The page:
Georgacarakos v. Wiley et al, No. 1:2007cv01712 - Document 810 (D. Colo. 2010)

Court Description: OPINION AND ORDER GRANTING, IN PART, MOTION FOR SUMMARY JUDGMENT AND DENYING REMAINING MOTIONS. The Defendants' 645 Motion for Summary Judgment is GRANTED IN PART, and DENIED IN PART. To the extent the Defendants wish to submit a new motion f or summary judgment on the issues identified herein, they shall do so within 30 days of the date of this Order. For the reasons set forth herein, the Court DENIES the motions or, where appropriate, OVERRULES the Objections found at Docket # 678 , [6 79], 680 , 716 , 732 , 742 , 747 , 749 , 760 , 767 , 769 , 771 , 774 , 781 , 786 , 787 , 791 , 792 , and 797 . Docket # 773 Plaintiffs Motion to Compel is REFERRED to the Magistrate Judge for consideration in the first instance. In conjunction with Docket # 804 , the Clerk of the Court shall mail a copy of Docket # 796 to the Plaintiff, by Judge Marcia S. Krieger on 03/30/2010.(wjc, )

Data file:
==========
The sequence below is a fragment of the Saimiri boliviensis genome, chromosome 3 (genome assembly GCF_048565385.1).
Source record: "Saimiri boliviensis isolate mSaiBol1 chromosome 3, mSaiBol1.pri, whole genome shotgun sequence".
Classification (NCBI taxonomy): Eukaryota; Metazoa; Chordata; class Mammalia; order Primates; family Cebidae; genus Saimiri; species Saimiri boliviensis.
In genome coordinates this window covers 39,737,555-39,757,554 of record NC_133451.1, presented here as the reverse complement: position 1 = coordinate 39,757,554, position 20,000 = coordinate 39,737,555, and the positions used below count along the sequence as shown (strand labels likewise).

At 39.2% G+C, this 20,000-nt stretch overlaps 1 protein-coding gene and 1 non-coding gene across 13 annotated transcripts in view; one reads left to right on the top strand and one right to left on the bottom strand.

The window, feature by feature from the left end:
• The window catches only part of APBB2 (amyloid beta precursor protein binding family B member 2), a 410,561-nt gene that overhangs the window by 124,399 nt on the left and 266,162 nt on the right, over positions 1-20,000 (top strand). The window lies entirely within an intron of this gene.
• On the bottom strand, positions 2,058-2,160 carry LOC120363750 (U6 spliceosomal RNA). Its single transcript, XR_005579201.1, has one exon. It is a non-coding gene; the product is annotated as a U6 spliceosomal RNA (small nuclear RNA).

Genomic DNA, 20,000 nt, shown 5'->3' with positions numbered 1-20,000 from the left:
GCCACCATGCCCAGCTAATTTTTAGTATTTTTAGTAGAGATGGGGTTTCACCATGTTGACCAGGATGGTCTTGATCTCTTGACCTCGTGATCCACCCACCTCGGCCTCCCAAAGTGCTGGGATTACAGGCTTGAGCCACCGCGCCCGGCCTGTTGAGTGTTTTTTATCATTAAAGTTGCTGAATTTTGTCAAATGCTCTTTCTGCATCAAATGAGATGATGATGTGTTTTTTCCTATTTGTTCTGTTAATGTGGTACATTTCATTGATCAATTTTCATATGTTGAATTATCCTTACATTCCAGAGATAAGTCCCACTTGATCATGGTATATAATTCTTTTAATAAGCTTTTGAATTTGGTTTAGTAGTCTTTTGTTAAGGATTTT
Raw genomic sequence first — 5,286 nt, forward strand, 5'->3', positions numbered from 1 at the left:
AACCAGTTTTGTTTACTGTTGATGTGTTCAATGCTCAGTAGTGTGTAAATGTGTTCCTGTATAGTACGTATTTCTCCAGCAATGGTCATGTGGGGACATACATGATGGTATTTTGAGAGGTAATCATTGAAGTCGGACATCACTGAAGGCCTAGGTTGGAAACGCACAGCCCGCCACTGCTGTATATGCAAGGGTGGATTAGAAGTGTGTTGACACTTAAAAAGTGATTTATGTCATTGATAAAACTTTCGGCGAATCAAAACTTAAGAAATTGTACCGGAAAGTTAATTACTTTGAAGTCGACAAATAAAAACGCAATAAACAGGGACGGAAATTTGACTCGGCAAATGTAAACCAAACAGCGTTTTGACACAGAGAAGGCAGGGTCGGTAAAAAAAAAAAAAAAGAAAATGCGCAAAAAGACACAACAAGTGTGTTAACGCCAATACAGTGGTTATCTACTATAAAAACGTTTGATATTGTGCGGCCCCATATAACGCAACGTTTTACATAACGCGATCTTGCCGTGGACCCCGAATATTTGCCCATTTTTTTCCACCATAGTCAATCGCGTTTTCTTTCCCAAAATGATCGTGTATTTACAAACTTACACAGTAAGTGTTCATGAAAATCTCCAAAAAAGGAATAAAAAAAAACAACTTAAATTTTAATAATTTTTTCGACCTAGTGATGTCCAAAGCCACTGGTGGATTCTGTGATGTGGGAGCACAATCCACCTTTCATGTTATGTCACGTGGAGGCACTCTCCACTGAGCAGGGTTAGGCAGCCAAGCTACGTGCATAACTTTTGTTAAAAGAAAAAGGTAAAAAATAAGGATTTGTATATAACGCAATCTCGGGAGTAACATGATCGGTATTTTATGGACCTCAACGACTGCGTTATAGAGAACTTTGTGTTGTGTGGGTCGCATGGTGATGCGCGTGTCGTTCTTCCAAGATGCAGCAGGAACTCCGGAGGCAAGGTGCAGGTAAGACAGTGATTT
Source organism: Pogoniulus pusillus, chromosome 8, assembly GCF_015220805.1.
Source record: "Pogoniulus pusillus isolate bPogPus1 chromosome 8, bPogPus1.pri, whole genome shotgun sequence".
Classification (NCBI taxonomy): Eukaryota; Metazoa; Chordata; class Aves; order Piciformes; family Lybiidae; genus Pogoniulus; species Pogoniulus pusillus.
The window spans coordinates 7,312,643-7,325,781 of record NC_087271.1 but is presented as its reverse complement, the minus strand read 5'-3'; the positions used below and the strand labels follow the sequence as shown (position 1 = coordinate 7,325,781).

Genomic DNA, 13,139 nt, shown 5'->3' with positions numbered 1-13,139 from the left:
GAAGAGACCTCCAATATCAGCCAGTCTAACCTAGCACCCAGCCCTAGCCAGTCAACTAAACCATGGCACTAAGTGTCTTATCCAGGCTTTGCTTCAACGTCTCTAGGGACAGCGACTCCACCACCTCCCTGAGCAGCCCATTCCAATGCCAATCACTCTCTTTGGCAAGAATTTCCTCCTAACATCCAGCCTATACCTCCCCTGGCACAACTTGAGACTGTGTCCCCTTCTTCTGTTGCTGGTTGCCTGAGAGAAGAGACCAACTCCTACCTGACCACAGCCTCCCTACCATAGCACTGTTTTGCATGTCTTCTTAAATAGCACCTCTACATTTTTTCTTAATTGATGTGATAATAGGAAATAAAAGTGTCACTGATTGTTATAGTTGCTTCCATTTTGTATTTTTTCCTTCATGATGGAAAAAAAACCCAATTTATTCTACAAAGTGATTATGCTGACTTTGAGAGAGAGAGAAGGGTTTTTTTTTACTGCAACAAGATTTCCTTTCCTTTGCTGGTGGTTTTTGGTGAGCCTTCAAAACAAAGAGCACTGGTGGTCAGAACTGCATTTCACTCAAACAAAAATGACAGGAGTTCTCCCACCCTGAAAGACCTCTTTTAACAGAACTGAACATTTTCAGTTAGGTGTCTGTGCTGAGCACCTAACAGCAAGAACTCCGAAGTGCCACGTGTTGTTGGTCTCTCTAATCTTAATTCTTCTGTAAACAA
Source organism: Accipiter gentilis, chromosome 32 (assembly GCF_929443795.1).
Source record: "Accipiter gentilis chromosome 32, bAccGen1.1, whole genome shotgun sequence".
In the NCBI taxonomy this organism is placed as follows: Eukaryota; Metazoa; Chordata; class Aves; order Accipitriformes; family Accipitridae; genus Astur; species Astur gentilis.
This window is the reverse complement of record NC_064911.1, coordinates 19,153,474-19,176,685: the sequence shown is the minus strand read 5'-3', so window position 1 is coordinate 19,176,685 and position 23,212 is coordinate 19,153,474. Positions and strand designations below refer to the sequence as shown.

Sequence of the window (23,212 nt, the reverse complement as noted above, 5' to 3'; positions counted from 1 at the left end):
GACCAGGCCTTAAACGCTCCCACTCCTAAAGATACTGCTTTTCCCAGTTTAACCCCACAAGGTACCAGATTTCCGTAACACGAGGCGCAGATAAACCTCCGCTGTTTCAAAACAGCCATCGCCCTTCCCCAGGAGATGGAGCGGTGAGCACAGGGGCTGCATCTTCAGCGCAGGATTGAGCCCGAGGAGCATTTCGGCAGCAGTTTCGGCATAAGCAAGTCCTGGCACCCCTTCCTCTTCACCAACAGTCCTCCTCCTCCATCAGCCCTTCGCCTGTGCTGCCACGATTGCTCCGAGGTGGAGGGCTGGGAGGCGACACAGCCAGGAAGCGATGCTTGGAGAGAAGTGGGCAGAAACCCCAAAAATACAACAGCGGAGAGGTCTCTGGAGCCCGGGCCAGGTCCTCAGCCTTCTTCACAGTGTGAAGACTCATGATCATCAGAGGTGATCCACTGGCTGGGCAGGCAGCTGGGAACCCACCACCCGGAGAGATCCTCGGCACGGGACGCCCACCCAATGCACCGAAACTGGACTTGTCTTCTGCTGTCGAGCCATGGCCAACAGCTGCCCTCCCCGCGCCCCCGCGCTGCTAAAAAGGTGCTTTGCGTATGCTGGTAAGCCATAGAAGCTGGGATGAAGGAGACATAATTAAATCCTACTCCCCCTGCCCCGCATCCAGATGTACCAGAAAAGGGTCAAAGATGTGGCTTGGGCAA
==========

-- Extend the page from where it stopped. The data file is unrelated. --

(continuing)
Download PDF